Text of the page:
Nat Segebre: Low-light Photography & Long Exposures on 120 Film

Generally, when it comes to low-light analogue photography, it's recommended to use a film stock with an ISO of 400 or higher to get a relatively well-exposed image. On top of that, you'll need to compensate with a slower shutter speed and a larger aperture — stretching out what’s possible within the exposure triangle.

These are the basic guidelines, but of course at Lomography we encourage creative exploration and experimentation. Remember that with film photography, even if you follow these rules, you may not always get the expected results. A blurry photo caused by shaky hands, a highly underexposed image with visible grain – these “mistakes” can lead to some of the most memorable and intriguing images, giving your analogue photos a unique dimension.

Nat Segebre, a New York-based film photographer and visual artist who has a breadth of experience and a body of work involving night and low-light photography, has also had their fair share of unconventional experiments and accidents turned memorable learnings. Here, Nat shares five low-light film photographs and the stories behind their creation.

Credits: Nat Segebre

1. Longest waiting time: A shot that took a long time to set up.

A couple months ago, when New York had its first small snowfall for the first time in two years, I saw the snow on the ground and immediately knew that I wanted to go to Coney Island. It’s been a bucket list item to see snow on a beach—you can imagine how odd that would sound to a Floridian. I thought about how beautiful the snowy beach would look at sunrise, so I planned to wake up at five and arrive at Coney around six to see the first light. The reason I’m bringing up this story and this photo, isn’t for how long it took me to take the photo because of the exposure or anything, but because it took me two separate trips and many failed attempts before I was able to get anything.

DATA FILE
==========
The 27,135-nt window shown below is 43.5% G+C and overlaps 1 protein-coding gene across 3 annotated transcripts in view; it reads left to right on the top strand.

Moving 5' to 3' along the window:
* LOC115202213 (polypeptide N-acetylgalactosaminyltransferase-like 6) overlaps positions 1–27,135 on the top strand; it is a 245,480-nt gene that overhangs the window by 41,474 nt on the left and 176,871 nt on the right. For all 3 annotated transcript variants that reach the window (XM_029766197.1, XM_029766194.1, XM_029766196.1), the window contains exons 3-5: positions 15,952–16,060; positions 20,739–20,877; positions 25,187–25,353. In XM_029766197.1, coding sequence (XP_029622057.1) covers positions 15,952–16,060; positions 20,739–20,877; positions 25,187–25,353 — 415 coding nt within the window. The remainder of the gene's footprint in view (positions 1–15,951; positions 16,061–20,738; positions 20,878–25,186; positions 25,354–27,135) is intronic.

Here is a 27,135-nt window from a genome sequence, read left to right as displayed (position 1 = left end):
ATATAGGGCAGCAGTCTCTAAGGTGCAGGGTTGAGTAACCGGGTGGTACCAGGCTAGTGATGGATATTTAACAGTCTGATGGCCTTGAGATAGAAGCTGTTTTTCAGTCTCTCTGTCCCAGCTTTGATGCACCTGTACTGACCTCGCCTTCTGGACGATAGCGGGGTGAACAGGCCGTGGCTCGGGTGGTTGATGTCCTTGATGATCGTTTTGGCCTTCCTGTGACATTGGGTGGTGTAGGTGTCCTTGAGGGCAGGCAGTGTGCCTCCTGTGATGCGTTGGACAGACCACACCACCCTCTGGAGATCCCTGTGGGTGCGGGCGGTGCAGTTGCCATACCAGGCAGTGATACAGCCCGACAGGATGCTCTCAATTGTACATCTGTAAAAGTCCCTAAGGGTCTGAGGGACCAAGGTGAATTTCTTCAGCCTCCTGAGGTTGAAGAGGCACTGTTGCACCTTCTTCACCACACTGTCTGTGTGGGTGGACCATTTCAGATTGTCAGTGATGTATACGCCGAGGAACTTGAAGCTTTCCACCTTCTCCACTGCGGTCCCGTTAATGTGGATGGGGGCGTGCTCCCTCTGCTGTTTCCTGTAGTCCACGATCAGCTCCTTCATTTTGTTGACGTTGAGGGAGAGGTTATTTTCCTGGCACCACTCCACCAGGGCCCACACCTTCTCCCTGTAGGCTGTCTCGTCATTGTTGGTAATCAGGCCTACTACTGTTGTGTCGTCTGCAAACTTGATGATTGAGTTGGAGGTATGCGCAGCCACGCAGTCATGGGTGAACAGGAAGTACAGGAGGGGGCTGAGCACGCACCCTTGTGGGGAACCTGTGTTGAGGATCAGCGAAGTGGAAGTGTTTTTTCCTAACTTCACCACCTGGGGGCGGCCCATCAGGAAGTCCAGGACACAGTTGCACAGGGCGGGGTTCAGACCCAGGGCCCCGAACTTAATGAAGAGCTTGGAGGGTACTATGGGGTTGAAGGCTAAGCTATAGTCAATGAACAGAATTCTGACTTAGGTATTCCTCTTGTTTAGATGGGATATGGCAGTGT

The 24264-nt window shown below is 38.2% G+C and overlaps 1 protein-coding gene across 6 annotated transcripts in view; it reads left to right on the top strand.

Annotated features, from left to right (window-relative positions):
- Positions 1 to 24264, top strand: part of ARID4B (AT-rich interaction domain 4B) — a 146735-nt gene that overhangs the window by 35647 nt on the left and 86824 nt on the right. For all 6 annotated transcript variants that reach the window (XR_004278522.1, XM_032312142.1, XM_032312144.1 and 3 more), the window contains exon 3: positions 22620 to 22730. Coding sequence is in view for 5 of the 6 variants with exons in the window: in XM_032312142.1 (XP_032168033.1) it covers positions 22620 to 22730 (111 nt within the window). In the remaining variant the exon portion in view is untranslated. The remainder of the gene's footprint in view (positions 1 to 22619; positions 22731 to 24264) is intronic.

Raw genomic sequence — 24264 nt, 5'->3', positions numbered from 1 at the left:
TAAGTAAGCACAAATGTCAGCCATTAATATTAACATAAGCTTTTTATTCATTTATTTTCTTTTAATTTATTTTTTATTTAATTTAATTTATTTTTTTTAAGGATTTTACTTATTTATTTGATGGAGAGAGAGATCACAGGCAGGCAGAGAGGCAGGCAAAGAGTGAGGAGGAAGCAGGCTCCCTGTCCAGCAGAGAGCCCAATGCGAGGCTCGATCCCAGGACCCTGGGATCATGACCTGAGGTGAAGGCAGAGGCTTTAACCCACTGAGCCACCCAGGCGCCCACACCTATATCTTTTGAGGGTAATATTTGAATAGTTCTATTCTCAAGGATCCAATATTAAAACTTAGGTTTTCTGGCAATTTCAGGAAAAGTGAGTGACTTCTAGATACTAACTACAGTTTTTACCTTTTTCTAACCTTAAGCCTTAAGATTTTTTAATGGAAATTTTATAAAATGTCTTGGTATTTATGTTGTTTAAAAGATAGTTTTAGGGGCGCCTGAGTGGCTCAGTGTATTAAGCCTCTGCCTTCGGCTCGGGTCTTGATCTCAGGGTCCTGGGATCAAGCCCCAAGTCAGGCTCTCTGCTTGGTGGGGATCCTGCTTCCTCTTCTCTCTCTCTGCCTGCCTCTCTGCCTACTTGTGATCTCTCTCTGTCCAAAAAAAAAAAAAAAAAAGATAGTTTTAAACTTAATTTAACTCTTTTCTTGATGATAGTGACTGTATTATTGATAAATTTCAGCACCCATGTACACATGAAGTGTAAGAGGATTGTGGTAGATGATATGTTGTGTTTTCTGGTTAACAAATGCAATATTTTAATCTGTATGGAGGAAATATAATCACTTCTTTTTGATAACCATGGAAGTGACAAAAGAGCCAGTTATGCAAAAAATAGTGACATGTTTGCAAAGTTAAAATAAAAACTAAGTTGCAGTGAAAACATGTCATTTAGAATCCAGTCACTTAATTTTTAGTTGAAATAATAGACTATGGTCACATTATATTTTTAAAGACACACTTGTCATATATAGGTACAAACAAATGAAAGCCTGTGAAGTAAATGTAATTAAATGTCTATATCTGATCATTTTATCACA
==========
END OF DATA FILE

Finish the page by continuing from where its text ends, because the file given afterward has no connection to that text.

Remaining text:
I woke up early and went to the windy beachside on Saturday in 5-degree weather when I already wasn’t feeling great, and once I arrived and set up my camera—it wouldn’t fire. I’m not really someone who gets upset at inconveniences or things going wrong, I usually see it as a waste of my energy, but man I was standing on that boardwalk with tears rolling down my face. I was cold to the point that my legs up to my thighs were numb, I felt like fainting, and the one thing I came to do wasn’t working out. The important part of this story is that 1. I realized my camera hadn’t worked because my light curtain was engaged, an easy setting to change, and 2. I got up the next day and did it all over again.

When I’m in the pursuit of making images, it’s really difficult for something to deter or discourage me—I get this sort of adrenaline and excitement that makes me unaffected by things that would normally bother or discourage me. I wanted those pictures, and so even though my previous attempt had proven to be a disaster, I got up the next morning and did it all over again. Thankfully my camera worked that second time and a friend accompanied me, which made it more fun too. I was able to make some beautiful images on Velvia which I’m really happy with. The photo I chose is from the moment the sun rose over the sealine and bathed everything once covered in purple twilight with deep orange light and long shadows.

Credits: Nat Segebre

2. Best surprise: A photo you thought would turn out blank but became a gem of a photo once developed.

I was really worried about this photo because the roll went through the X-ray at TSA when I was traveling from Italy back to the US. Just as I thought, the image was fogged and had this weird mark at the top of it that sort of ruined it. I was able to salvage it by bringing the shadows down in post thankfully, and it’s one of my favorites.